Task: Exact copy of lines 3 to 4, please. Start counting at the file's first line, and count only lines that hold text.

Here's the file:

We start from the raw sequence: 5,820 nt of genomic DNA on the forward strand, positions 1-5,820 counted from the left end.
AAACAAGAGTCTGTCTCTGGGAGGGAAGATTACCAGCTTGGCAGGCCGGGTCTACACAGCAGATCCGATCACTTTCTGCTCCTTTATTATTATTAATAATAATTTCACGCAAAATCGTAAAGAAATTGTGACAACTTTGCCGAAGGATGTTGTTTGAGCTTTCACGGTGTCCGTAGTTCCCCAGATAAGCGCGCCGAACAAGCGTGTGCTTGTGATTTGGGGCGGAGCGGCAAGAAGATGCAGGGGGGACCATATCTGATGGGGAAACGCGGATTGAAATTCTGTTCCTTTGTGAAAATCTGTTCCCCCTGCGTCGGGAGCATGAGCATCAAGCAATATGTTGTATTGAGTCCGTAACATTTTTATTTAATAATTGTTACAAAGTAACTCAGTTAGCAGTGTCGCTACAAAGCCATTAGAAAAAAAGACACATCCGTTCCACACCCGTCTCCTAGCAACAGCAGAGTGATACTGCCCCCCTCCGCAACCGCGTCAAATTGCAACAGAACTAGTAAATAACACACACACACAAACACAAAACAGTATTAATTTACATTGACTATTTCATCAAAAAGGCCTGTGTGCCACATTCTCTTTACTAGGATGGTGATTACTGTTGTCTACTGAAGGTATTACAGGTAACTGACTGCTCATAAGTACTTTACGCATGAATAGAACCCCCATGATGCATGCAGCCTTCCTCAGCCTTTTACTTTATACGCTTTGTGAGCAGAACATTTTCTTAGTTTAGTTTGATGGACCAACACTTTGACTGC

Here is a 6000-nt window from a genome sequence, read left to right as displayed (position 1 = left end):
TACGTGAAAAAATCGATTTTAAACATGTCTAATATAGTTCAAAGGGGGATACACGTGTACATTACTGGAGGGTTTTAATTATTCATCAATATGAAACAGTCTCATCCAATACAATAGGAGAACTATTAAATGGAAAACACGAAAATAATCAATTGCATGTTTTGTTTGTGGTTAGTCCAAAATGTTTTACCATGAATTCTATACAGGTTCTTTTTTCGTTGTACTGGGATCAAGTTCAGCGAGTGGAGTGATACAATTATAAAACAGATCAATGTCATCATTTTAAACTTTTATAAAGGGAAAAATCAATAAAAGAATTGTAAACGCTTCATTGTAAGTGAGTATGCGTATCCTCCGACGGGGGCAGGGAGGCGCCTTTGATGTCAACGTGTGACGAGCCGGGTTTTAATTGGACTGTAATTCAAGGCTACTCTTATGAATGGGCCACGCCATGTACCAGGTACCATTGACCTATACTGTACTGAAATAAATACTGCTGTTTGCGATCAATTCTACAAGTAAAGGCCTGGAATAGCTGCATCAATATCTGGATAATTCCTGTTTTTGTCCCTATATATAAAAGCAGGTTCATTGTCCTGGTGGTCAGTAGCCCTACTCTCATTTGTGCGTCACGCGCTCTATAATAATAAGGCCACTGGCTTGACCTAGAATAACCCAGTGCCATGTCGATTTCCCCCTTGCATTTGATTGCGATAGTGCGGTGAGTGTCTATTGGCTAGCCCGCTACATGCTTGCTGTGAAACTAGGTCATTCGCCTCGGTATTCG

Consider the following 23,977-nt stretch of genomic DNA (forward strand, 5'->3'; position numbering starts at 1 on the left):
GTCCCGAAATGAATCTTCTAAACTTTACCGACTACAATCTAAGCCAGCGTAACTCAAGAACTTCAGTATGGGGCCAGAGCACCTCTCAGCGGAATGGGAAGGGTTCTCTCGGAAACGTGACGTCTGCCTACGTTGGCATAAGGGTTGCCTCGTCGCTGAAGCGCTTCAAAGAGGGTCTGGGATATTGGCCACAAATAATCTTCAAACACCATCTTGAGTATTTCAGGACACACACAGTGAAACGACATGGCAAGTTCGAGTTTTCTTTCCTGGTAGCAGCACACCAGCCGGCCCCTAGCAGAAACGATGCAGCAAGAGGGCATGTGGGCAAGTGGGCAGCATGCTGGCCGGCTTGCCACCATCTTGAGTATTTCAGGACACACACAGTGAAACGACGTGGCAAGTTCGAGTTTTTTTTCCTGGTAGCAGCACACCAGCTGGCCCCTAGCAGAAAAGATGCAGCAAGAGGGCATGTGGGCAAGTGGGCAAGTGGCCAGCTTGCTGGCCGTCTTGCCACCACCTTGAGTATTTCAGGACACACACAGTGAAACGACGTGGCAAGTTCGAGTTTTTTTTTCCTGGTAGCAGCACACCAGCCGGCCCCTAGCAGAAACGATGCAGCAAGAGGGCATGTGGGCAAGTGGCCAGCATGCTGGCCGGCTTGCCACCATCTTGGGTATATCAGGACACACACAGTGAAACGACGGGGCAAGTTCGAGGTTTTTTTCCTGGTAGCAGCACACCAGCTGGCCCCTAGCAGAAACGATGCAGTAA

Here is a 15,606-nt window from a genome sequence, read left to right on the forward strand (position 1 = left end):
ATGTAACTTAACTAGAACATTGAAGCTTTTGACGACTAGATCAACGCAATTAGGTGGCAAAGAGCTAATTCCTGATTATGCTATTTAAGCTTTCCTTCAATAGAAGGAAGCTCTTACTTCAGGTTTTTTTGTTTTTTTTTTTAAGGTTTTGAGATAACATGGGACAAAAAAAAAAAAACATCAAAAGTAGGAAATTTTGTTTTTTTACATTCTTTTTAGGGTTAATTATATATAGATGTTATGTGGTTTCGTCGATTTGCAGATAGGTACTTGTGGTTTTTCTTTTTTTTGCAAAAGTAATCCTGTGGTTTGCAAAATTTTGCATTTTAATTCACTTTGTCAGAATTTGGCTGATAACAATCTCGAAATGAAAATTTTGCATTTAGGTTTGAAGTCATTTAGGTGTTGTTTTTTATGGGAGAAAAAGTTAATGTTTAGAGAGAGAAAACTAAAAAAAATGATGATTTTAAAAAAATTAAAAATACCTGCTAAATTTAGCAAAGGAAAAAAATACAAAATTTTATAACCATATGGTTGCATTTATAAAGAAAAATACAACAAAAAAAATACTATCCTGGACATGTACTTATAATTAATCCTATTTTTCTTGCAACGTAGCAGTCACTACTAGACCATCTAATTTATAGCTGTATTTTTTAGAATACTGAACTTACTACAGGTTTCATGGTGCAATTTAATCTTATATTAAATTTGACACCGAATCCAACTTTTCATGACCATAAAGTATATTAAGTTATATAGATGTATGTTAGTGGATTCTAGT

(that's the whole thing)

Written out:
Here is a 6000-nt window from a genome sequence, read left to right as displayed (position 1 = left end):
TACGTGAAAAAATCGATTTTAAACATGTCTAATATAGTTCAAAGGGGGATACACGTGTACATTACTGGAGGGTTTTAATTATTCATCAATATGAAACAGTCTCATCCAATACAATAGGAGAACTATTAAATGGAAAACACGAAAATAATCAATTGCATGTTTTGTTTGTGGTTAGTCCAAAATGTTTTACCATGAATTCTATACAGGTTCTTTTTTCGTTGTACTGGGATCAAGTTCAGCGAGTGGAGTGATACAATTATAAAACAGATCAATGTCATCATTTTAAACTTTTATAAAGGGAAAAATCAATAAAAGAATTGTAAACGCTTCATTGTAAGTGAGTATGCGTATCCTCCGACGGGGGCAGGGAGGCGCCTTTGATGTCAACGTGTGACGAGCCGGGTTTTAATTGGACTGTAATTCAAGGCTACTCTTATGAATGGGCCACGCCATGTACCAGGTACCATTGACCTATACTGTACTGAAATAAATACTGCTGTTTGCGATCAATTCTACAAGTAAAGGCCTGGAATAGCTGCATCAATATCTGGATAATTCCTGTTTTTGTCCCTATATATAAAAGCAGGTTCATTGTCCTGGTGGTCAGTAGCCCTACTCTCATTTGTGCGTCACGCGCTCTATAATAATAAGGCCACTGGCTTGACCTAGAATAACCCAGTGCCATGTCGATTTCCCCCTTGCATTTGATTGCGATAGTGCGGTGAGTGTCTATTGGCTAGCCCGCTACATGCTTGCTGTGAAACTAGGTCATTCGCCTCGGTATTCG